[Skip to content]
ISS010-E-13079
Browse image
Resolutions offered for this image:
1000 x 660 pixels 356 x 540 pixels 3032 x 2064 pixels 639 x 435 pixels

MAP LOCATION
latitude/longitude of image
Spacecraft nadir point: 6.1° N, 96.2° E

Photo center point: 4.8° N, 95.4° E

Nadir to Photo Center: Southwest

Spacecraft Altitude: 190 nautical miles (352km)
Click for Google map
IMAGE DETAILS
features and other details
CAMERA INFORMATION
information about camera used
ALL DOWNLOAD OPTIONS
additional formats
Width Height Annotated Cropped Purpose Download Image 
1000 pixels 660 pixels No Yes Earth From Space collection Download
356 pixels 540 pixels Yes Yes NASA's Earth Observatory web site Download
3032 pixels 2064 pixels No No Download
639 pixels 435 pixels No No Download
Other options available:
Download Packaged File
Download a Google Earth KML for this Image
View photo footprint information
Image Caption: Tsunami Damage, Northwestern Sumatra (Indonesia)

On December 26, 2004, a large (magnitude 9.0) earthquake occurred off the western coast of Sumatra in the Indian Ocean. The earthquake was caused by the release of stresses accumulated as the Burma tectonic plate overrides the India tectonic plate. Movement of the seafloor due to the earthquake generated a tsunami, or seismic sea wave, that affected coastal regions around the Indian Ocean. The northwestern Sumatra coastline in particular suffered extensive damage and loss of life. These astronaut photographs illustrate damage along the southwestern coast of Aceh Province in the vicinity of the city of Lho' Kruet, Indonesia.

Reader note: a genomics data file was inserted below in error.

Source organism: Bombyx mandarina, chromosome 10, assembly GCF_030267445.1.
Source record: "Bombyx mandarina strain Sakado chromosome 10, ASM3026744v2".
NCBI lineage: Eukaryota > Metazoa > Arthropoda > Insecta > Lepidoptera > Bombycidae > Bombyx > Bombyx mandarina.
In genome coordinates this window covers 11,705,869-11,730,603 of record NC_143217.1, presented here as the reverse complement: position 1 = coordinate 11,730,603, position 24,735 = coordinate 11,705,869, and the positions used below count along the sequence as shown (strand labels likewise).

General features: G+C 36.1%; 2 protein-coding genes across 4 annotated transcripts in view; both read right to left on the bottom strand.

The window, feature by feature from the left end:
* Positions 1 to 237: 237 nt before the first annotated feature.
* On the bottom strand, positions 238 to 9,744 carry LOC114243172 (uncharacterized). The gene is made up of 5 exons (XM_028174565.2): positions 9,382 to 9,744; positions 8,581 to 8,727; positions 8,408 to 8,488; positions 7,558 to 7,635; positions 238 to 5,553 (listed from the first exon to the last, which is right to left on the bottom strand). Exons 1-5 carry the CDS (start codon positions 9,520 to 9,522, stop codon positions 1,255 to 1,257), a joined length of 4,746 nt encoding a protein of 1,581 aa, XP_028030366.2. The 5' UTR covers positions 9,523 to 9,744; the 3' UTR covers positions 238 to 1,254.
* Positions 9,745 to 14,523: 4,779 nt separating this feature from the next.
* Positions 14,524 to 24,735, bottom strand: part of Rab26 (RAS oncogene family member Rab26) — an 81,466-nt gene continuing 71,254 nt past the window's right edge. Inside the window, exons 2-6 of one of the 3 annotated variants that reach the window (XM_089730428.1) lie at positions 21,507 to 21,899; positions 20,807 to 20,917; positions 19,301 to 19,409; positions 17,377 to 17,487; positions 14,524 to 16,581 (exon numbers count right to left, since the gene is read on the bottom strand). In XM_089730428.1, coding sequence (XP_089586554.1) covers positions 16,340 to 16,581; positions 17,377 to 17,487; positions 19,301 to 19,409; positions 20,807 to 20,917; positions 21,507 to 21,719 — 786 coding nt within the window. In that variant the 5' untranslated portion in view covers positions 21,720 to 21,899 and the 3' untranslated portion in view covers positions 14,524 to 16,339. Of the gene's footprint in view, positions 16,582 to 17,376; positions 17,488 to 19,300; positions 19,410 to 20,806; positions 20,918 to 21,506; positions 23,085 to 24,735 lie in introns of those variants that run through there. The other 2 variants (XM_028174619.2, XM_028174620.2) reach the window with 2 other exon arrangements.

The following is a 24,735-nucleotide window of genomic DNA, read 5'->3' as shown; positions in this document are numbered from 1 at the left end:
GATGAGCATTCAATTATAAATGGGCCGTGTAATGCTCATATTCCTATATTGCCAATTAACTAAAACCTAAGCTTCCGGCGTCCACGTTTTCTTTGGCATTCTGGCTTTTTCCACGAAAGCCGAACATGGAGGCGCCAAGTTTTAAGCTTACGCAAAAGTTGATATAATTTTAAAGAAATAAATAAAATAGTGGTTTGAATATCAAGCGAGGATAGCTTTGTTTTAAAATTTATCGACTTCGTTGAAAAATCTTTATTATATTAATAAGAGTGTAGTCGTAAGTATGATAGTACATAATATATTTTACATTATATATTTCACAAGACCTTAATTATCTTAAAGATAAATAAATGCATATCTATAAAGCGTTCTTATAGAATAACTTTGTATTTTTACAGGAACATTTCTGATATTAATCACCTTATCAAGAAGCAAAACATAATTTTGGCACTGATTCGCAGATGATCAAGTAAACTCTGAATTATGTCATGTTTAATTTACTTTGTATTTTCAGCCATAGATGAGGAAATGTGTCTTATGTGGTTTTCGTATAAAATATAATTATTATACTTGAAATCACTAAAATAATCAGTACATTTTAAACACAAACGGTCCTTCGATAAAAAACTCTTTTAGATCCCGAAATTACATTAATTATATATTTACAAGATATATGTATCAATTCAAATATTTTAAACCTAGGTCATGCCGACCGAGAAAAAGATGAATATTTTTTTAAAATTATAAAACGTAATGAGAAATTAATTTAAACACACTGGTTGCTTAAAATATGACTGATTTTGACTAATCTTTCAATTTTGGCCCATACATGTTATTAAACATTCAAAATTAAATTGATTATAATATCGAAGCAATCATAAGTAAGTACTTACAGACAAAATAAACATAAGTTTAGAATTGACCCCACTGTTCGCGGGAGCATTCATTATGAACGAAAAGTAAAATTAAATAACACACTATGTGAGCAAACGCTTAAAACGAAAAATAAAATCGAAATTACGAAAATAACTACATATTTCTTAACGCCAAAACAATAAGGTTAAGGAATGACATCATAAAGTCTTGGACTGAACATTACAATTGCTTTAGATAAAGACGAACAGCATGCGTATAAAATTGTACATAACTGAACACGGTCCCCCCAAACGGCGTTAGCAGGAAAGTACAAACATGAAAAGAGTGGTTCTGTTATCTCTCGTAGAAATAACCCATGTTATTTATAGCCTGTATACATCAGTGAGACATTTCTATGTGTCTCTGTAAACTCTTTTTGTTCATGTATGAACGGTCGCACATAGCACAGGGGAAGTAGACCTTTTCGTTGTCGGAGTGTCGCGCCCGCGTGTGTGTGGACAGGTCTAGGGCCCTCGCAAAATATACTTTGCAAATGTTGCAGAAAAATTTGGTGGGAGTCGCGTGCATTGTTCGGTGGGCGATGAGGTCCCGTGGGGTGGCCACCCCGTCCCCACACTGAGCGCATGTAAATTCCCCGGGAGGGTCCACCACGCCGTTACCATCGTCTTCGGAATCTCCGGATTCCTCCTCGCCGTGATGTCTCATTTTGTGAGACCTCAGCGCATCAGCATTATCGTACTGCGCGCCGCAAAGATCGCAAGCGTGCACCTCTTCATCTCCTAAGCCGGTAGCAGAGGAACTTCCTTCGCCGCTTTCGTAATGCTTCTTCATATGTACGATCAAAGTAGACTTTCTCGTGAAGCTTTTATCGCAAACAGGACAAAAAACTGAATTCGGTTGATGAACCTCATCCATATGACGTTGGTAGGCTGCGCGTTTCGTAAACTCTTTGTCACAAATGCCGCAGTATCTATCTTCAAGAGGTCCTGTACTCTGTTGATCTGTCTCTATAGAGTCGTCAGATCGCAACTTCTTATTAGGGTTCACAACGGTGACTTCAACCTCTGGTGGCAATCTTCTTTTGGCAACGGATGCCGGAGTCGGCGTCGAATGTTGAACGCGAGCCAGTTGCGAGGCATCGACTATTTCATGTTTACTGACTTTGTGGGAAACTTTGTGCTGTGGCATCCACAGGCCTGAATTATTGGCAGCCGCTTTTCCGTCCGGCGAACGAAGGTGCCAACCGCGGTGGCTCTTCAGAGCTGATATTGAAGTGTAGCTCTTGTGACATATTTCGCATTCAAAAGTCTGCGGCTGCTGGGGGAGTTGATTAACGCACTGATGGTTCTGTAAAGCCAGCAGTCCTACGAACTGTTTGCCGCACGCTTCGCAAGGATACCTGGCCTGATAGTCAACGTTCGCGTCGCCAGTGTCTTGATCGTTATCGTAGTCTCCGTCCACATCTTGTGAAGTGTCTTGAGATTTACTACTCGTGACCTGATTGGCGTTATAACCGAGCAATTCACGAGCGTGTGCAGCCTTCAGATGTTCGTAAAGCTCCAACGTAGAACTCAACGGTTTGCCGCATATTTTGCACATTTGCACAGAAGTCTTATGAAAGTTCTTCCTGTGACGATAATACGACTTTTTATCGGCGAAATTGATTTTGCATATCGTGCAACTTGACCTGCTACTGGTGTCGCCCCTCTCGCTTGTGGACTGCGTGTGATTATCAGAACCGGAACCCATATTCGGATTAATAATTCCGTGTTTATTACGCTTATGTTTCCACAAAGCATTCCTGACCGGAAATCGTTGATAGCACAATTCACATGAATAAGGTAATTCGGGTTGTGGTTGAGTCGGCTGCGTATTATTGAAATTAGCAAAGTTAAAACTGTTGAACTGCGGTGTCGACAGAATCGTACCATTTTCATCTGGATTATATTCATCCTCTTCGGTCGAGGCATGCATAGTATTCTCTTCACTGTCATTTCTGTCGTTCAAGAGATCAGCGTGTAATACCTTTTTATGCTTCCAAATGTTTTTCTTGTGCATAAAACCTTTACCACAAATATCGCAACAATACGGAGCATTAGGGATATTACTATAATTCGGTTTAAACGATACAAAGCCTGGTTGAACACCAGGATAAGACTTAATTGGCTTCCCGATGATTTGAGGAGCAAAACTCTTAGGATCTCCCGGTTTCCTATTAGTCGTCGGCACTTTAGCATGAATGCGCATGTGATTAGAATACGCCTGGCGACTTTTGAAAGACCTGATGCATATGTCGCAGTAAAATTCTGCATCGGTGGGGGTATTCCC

Large areas of bare and disturbed soil (brownish gray) that were previously covered with vegetation are visible along the coastline in the near-nadir (top) image. Embayments in the coastline were particularly hard hit, while adjacent headlands were less affected. The oblique (lower) astronaut photograph was acquired 45 seconds after the near-nadir photograph, and captures sunglint illuminating the Indian Ocean and standing water inland (light gray, yellow). Distortion and scale differences in the images are caused by increased obliquity of the view from the International Space Station. Arrows on the photographs indicate several points of comparison between the two images. Standing bodies of seawater may inhibit revegetation of damaged areas and act as sources of salt contamination in soil and groundwater.